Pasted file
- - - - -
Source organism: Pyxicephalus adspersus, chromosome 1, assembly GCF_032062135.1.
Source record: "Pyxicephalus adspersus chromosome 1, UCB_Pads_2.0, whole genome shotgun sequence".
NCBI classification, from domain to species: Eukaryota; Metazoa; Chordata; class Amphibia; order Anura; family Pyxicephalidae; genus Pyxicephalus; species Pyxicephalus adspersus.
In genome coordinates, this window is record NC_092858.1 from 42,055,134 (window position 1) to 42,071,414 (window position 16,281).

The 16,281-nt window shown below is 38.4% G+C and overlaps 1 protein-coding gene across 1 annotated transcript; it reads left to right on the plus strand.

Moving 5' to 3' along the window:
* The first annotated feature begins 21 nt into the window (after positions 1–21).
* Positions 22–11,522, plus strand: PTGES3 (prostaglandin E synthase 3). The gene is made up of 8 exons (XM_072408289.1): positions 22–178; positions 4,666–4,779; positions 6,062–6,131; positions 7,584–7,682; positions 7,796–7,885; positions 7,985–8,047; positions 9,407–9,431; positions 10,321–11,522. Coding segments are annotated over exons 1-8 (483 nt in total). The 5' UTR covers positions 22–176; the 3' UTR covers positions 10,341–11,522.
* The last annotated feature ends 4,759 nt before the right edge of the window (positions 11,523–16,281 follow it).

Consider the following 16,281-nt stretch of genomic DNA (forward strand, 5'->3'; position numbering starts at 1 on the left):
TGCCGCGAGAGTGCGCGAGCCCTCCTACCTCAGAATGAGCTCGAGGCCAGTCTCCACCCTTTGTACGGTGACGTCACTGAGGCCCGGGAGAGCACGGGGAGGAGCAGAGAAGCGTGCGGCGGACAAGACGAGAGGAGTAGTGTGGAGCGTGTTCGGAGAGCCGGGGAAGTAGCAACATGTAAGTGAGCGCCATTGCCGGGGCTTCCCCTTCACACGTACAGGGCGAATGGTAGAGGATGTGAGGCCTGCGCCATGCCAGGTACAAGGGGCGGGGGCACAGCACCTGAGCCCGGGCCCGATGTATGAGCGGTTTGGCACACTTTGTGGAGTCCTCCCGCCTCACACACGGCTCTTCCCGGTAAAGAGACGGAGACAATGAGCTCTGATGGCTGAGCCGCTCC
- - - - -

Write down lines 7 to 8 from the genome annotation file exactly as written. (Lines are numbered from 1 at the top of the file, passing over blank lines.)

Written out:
* The first annotated feature begins 21 nt into the window (after positions 1–21).
* Positions 22–11,522, plus strand: PTGES3 (prostaglandin E synthase 3). The gene is made up of 8 exons (XM_072408289.1): positions 22–178; positions 4,666–4,779; positions 6,062–6,131; positions 7,584–7,682; positions 7,796–7,885; positions 7,985–8,047; positions 9,407–9,431; positions 10,321–11,522. Coding segments are annotated over exons 1-8 (483 nt in total). The 5' UTR covers positions 22–176; the 3' UTR covers positions 10,341–11,522.